The advancement of big data & data analytics techniques have made databases a priority target for malicious hackers & cybercriminals. What are the top 10 database threats?
Thanks to the advancement of big data and data analytics techniques , databases have become the heart of any organization, around which the entire business strategy is defined. But this growing importance for companies has also made data a priority target for threats from hackers, malicious insiders and cybercriminals. What are the top 10 database threats?
What do we call risk or threat in a database?
A risk or threat to a database is the potential danger that it will suffer alteration, leak, theft or loss of data due to access to information by cybercriminals through techniques such as malware .
Furthermore, new technologies, such as artificial intelligence , have led to the evolution towards more mature data protection, but have also helped cybercriminals to be increasingly prepared and develop more sophisticated attack techniques.
The 10 most important database threats
Inadequate permission management
When someone is granted database privileges that exceed their job requirements, it creates unnecessary risk. This occurs when the privilege control mechanisms of the work roles have not been well defined or maintained, and the desirable Zero Trust principle is not applied .
Abuse of privileges and unauthorized access
Users can abuse legitimate database privileges for unauthorized purposes such as stealing confidential information. Once information records reach a client machine, the data is exposed to various breach scenarios.
SQL database injection attacks
A successful SQL injection attack can give someone unrestricted access to an entire database. If the injected sequences are executed through the database, critical data stores can be viewed, copied or modified.
Cybercriminals, state-sponsored hackers or spies use advanced attacks that combine multiple tactics, such as phishing and malware, to penetrate organizations and steal their confidential data.
Automatic recording of database transactions involving sensitive data should be part of any database implementation. Failure to collect detailed audit logs of this activity can pose a very serious risk to the organization on many levels.
Storage media exposure
Backup storage media is often unprotected, which is why numerous security breaches have led to the theft of disks and tapes. Furthermore, failure to audit and monitor low-level access activities by administrators on sensitive information can put data at risk.
Exploitation of vulnerabilities and misconfigured databases
It is common to find vulnerable and unpatched databases, or discover others that have default accounts and configuration parameters. Attackers know how to exploit these vulnerabilities to launch attacks against companies.
Sensitive data poorly managed
Many companies struggle to maintain an accurate inventory of their databases and the critical data contained within them. Sensitive data in these databases will be exposed to threats if the necessary controls and permissions are not applied.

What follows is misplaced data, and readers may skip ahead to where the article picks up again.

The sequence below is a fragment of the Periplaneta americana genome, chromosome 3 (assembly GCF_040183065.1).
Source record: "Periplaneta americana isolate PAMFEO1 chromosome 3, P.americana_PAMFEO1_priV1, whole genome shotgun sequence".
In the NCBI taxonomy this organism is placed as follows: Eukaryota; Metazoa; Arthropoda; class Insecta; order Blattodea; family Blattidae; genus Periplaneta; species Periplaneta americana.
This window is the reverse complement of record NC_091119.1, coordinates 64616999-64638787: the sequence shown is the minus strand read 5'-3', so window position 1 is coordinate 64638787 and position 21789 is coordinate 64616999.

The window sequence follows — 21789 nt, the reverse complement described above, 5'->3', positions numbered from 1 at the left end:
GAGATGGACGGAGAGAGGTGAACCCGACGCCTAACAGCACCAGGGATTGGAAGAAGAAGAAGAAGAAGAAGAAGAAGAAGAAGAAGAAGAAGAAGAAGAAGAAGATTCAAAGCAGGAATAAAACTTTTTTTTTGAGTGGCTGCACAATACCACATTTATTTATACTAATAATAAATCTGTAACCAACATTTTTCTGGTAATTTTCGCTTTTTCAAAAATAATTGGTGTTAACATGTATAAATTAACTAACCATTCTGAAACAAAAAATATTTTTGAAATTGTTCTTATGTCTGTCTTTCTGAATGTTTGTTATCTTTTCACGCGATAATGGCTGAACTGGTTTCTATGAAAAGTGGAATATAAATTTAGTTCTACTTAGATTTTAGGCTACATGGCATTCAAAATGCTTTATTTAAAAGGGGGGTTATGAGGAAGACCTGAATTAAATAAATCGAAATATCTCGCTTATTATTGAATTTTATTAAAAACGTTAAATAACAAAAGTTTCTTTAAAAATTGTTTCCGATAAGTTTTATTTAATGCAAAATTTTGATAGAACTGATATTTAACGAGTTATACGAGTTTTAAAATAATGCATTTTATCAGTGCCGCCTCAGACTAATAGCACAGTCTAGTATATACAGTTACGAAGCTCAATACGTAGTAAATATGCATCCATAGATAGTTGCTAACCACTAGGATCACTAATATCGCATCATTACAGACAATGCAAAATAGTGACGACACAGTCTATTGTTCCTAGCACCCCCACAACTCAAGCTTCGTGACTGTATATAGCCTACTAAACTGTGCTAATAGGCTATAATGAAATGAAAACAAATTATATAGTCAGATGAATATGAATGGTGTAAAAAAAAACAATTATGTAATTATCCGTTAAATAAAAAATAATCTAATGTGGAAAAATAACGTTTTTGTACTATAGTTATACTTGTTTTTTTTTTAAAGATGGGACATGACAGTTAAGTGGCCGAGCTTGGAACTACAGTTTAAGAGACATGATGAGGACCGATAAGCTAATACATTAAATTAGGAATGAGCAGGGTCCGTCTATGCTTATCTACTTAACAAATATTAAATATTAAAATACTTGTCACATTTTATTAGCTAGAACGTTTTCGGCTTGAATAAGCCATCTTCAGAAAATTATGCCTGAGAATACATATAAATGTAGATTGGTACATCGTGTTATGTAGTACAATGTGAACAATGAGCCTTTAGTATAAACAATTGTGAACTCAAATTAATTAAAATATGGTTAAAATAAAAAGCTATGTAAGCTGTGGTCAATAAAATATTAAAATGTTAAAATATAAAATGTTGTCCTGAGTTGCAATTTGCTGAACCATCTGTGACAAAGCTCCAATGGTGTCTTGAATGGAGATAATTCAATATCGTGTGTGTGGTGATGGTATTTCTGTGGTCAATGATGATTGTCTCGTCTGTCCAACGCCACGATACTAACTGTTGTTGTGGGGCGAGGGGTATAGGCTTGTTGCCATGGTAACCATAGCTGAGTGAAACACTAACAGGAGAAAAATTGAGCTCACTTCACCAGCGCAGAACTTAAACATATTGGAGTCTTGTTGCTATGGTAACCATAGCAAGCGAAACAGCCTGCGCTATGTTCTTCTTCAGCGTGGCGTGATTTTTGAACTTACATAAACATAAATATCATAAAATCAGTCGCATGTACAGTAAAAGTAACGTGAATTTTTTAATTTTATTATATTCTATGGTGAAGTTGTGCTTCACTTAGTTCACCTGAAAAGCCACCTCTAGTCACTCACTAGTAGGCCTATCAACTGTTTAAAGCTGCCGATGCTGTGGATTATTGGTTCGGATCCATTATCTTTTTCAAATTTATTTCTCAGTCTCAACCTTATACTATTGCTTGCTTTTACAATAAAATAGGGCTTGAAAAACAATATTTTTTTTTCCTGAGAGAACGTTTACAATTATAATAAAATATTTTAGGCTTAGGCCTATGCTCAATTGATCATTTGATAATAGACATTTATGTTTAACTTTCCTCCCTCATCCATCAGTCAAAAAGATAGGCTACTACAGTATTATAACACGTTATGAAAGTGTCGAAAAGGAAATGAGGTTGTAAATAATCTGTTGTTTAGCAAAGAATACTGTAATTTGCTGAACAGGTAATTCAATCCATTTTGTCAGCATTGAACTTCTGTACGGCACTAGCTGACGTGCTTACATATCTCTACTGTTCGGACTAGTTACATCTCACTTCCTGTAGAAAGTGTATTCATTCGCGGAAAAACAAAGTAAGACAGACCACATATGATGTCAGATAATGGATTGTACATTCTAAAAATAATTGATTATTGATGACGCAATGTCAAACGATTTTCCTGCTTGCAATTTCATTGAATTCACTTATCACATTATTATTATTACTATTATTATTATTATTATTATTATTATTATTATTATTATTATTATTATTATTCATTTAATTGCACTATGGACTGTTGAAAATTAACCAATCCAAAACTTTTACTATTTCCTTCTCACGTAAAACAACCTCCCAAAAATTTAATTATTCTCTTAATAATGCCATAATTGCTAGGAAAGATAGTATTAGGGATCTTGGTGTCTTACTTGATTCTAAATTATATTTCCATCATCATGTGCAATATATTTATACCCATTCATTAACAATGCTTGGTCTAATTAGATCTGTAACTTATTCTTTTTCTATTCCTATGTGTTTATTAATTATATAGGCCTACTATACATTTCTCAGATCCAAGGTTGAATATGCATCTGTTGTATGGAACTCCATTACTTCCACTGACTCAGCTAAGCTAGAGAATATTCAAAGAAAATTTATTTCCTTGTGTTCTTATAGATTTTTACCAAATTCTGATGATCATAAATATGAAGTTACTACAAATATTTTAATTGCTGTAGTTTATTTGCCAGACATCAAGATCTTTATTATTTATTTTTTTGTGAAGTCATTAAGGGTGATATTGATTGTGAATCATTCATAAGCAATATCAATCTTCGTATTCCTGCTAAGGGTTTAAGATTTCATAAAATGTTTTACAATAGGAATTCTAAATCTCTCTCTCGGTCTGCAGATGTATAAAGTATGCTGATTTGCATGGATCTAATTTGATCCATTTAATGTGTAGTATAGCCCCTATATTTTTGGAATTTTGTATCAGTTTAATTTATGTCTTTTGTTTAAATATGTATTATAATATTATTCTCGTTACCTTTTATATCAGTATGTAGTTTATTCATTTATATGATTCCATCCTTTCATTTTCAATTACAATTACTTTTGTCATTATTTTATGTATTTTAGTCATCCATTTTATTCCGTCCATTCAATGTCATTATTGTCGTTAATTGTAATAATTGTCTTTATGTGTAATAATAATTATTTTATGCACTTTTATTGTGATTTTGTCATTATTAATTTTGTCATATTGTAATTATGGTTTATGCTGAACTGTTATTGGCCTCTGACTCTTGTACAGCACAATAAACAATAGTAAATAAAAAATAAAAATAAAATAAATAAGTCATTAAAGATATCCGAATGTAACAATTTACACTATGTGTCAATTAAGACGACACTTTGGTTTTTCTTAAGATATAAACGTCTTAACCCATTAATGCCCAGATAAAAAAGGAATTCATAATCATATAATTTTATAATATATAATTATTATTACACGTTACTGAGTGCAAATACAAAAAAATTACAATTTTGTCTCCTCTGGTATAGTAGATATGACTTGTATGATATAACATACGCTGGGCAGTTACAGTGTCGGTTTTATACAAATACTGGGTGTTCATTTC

Denial of service attacks
Denial of Service (DDoS) is a category of attack in which intended users are denied access to network applications or data. The motivations are often linked to extortion scams in which a remote attacker will repeatedly attack servers until the victim complies with their demands.
Insufficient security training and awareness
Internal security controls are not keeping pace with the growth in data volume and many firms are ill-equipped to deal with a security breach, due to a lack of technical knowledge to implement security controls, policies and training.
Database Security Measures and Practices
Since databases are almost always accessible from the network, any security threat to any component internal to or part of the network infrastructure is also a threat to the database, and any attack that affects the device or station A user’s work schedule can be a threat to the database. Therefore, database security should be extended beyond the boundaries of the database itself by following, for example, these practices:
- Identify sensitive data.
- Monitor access to databases.
- Use information encryption techniques.
- Manage user access rights and remove excessive privileges and inactive users.
- Train employees in risk mitigation techniques with best practices around Internet and email use, and password management.
- Assess database vulnerabilities, identifying compromised endpoints and classifying sensitive data.
- Monitor all database access activity and usage patterns in real time to detect attacks and data leaks.
- Automate auditing with a database auditing and protection platform.
- Block malicious web requests.
- Archive external data, encrypt databases, and mask database fields to hide sensitive information.
- Make backups or backup copies of the information.
Legislation for the protection of databases
The evolution of data analysis has made it increasingly important for the company, but also more exposed to cyberattacks due to its continuous examination and use.
To guarantee data security at a legal level, the European Union has developed specific regulations for the protection of personal data known as the General Data Protection Regulation (GDPR) . This regulation establishes a series of measures to ensure that personal data is treated fairly and transparently. Furthermore, the GDPR establishes the obligation to obtain explicit consent from individuals before processing their personal data.
In relation to big data, the GDPR establishes that the processing of personal data must be “adequate, relevant and limited to what is necessary in relation to the purposes for which it is processed.” It also establishes that individuals have the right to be informed about the processing of their personal data and to request its deletion.